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US President Donald Trump (Image: AAP/Mick Tsikas)

The announcement artist Last night’s disturbing revelations on Four Corners are bad news for the government, which means it must be time for the Morrison spinners to create some big positive headline-grabbing announcements.

Today we got the “extension” of JobSeeker — which is actually a further cut to the already low support payments for the million and a half unemployed Australians we now have post COVID-19. But it does help if the media uses your preferred terminology and establishes your preferred narrative.

So what next? Maybe the final release of the news media bargaining code? It would seem to be a perfect way to suck the oxygen out of any pesky news stories — contentious, hugely consequential and on the media’s favourite subject: itself.

In the post? Speaking of announceables, here’s one we’d genuinely like an update on. Way back in November 2019 Communications Minister Paul Fletcher announced that Boston Consulting Group had been appointed to review Australia Post’s strategy to “operate as a sustainable and fit-for-purpose service provider for the longer term”.

Before our attention is averted from the culture and strategy of our national postal service, we’d really like to know what happened to that report…

Another Trump firing The Donald Trump presidency is ending as it started… and as it went on. First, in the pure surrealism of the Four Seasons Total Landscaping car park press conference. Second, being caught in an explicit and demonstrable lie, with Vice-President Mike Pence claiming co-credit on behalf of the administration for Pfizer’s vaccine development and being immediately corrected.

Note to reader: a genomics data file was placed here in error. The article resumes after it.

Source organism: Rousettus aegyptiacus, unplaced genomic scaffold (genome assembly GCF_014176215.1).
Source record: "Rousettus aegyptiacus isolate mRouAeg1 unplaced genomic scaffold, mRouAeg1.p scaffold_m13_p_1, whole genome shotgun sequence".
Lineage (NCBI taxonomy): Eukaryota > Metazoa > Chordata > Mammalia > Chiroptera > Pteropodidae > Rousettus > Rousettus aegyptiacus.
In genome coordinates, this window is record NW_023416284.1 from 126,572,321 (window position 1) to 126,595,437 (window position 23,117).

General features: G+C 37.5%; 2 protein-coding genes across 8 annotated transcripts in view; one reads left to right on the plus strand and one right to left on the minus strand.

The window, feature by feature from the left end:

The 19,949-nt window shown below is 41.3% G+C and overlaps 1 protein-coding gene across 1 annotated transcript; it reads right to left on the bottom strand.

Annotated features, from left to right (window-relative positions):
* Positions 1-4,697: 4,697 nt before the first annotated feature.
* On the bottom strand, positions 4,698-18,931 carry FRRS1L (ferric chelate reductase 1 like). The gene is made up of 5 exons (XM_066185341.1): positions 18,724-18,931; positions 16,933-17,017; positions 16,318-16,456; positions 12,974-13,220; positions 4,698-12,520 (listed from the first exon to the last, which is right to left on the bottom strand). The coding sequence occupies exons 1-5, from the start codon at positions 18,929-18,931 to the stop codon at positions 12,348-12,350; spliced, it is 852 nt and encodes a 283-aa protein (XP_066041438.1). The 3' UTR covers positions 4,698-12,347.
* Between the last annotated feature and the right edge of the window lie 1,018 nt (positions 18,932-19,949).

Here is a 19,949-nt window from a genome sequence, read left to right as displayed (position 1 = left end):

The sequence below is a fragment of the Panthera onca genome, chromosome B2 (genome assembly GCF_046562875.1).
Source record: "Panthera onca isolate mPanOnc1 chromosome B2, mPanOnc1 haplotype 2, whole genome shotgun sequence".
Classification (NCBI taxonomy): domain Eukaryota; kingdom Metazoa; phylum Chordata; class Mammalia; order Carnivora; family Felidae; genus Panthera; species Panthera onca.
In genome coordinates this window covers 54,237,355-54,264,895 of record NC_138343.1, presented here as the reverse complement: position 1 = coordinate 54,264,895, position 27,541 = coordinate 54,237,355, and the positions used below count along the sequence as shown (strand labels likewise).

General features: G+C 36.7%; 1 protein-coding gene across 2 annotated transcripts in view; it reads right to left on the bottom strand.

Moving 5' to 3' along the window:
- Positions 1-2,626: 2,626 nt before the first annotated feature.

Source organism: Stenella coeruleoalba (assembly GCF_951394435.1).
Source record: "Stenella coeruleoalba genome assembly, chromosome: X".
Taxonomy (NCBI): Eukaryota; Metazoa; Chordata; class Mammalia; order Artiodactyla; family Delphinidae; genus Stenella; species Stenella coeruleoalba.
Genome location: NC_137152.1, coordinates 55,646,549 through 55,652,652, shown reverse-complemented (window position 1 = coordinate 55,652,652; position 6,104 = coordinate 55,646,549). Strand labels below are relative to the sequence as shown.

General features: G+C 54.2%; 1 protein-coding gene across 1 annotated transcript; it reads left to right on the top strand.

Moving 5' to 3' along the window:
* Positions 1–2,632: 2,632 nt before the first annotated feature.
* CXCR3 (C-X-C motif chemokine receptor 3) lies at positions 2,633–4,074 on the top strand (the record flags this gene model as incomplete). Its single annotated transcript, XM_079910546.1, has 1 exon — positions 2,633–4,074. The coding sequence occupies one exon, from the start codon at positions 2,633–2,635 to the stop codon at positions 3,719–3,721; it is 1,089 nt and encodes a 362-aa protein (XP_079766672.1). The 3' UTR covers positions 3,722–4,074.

But the true theme of this presidency was its record-breaking a slew of firings. Pentagon chief Mark Esper is now gone, a move completely inconsistent with lame duck presidents who generally favour stability in defence matters during the transition.

The takeaway? Trump can still do a great deal of damage in the time he has left, and the US is either highly likely or highly unlikely to declare war in the coming weeks.

Good feud guide Another front page story that got lost last night: Q+A was unequivocally worth watching. Former PM Malcolm Turnbull launched a remarkable attack on News Corp — particularly regarding its coverage of climate change — via The Australian‘s Paul Kelly.

Grab the popcorn:

Turnbull: “How offensive, how biased, how destructive does it have to be, Paul, before you will say — one of our greatest writers and journalists — ‘It’s enough. I’m out of it’ “?

Kelly: “How dare you, Malcom! How dare you start telling me what I should do in terms of my career, and lecture me about what moral position I should take.”

Turnbull: “How dare I do it? I dare to do it, and I’m saying to you, Paul, it is about time that people that work for the Murdoch organisation speak up and say, publicly, what they say privately. Speak up and do what James Murdoch had the courage to do and clearly too many of the employees do not.”

Who snitching? That The Australian is running a fairly nothing story attacking the ALP — about Labor leader Anthony Albanese very slightly walking back his call that Prime Minister Scott Morrison should push Trump to respect the “democratic process”, which the Oz takes to be an explicit call for Trump to concede — is no great surprise.

But the single quote from an anonymous Labor MP is interesting: “Denying your own press release, or that you said something, is worthy of the Trump White House.”

Who among Labor’s ranks would wilfully conform with a News Corp attack line?

Peter Fray

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Peter Fray
Editor-in-chief of Crikey

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